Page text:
|, and scientist Thomas Strauss, also of the University of Bern, work on MicroBooNE’s UV laser calibration system. Photo: Reidar Hahn|
Fermilab’s MicroBooNE experiment, expected to launch in early 2015, could very well help determine whether a hypothesized fourth neutrino — referred to as a sterile neutrino — would join the three confirmed ones. Anticipating significant, perhaps momentous, findings, Fermilab and outside collaborators are working hard to ready MicroBooNE for take-off.
In late September, MicroBooNE collaborators installed a new ultraviolet (UV) laser calibration system in MicroBooNE’s liquid-argon detector at Fermilab. Scientists at Switzerland’s University of Bern Laboratory for High Energy Physics, a MicroBooNE collaborator, designed and built the system specifically for the project.
“This is exciting,” said Fermilab’s Sam Zeller, MicroBooNE co-spokesperson. “This is the first time anyone has deployed such a laser system in a liquid-argon detector for a major neutrino experiment.”
Fermilab’s MiniBooNE experiment (MicroBooNE’s predecessor) and Los Alamos National Laboratory’s Liquid Scintillator Neutrino Detector experiment raised the possibility of a fourth neutrino. However, the two experiments, while producing many cited — and some differing — results, did not have sensitive liquid-argon detectors for charting neutrino activity.
“We are recreating that same short-beamline environment, but with MicroBooNE, which has a more capable detector," said University of Bern’s Michele Weber, MicroBooNE physics analysis coordinator. "We now have some means to address this new neutrino question."
Because of the high-resolution imaging capability of liquid-argon detectors such as MicroBooNE’s, it is important to ensure and monitor their correct functioning. One of the calibration system’s goals is to check the detector’s electric field and how it transfers deposits of charge, caused by neutrino interactions with the liquid argon, to the detector’s readout wires.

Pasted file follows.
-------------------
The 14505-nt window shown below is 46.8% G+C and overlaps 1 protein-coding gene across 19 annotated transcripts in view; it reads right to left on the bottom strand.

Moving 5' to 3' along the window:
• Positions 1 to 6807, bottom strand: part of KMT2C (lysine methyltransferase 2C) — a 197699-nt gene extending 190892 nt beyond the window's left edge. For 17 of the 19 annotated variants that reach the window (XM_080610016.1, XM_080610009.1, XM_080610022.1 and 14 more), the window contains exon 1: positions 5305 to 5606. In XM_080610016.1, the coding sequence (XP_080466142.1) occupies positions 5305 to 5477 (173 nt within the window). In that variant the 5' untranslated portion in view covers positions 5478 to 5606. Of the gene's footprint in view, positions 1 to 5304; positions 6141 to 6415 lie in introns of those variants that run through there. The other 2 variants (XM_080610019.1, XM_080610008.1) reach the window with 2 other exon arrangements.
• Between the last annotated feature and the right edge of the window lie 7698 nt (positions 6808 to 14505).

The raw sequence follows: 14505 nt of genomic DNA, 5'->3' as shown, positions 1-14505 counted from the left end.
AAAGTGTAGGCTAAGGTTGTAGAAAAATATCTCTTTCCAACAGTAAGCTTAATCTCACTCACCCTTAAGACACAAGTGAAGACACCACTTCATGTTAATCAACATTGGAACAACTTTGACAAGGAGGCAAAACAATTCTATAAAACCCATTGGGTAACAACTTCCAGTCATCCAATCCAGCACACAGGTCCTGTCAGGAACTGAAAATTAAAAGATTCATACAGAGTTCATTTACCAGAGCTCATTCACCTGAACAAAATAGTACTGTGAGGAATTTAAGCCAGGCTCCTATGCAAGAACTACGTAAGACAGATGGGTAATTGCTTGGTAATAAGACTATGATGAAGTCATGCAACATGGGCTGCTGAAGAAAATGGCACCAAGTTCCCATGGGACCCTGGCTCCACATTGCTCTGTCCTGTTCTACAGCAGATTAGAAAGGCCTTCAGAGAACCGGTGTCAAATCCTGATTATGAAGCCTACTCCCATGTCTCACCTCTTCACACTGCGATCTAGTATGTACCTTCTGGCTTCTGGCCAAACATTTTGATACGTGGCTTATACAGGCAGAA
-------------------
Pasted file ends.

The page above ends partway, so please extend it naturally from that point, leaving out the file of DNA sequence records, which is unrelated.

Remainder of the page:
With the University of Bern’s UV laser calibration system, ultraviolet laser beams, which are reliably straight, are shot through the argon-filled chamber when the neutrino beam is not activated to test whether the detector’s critical components — wiring, electrical field — are operating maximally or are skewing data readings.
Physicist Antonio Ereditato, who heads the University of Bern laboratory, explains that a normal visible-light laser does not have enough energy to ionize the liquid argon and create tracks similar to those caused by the neutrinos. But a laser using ultraviolet light, which is higher in energy than visible light, can do the job under specific conditions.
“The system creates ‘artificial’ tracks that mimic the ionization tracks left by particles. In short, this ultraviolet laser system checks, monitors and calibrates the liquid-argon detector,” Ereditato said.
“That allows us to measure possible image distortions everywhere,” Weber said. Those distortions can then be accounted for in the data.
The laser calibration system took eight years of R&D studies to develop. The Bern team also tested it on a liquid-argon detector prototype at their lab.
“I always joke with the Bern team that the calibration system they built is like a Swiss watch,” Zeller said. “The laser itself, like exquisite clockwork, sweeps across the detector. It is absolutely beautiful.”
Ereditato and Weber are also very happy with the system. They feel the MicroBooNE experiment embodies the international cooperation and goodwill that bodes well for the future of particle physics.
“This experiment, which we worked so hard on, and Fermilab’s opening their doors and recognizing our work is very satisfying,” Weber said.
“If there is another neutrino, it could open up an entirely new particle family — so there is some exciting physics possibly around the corner,” Zeller said. “We are ready to get going.”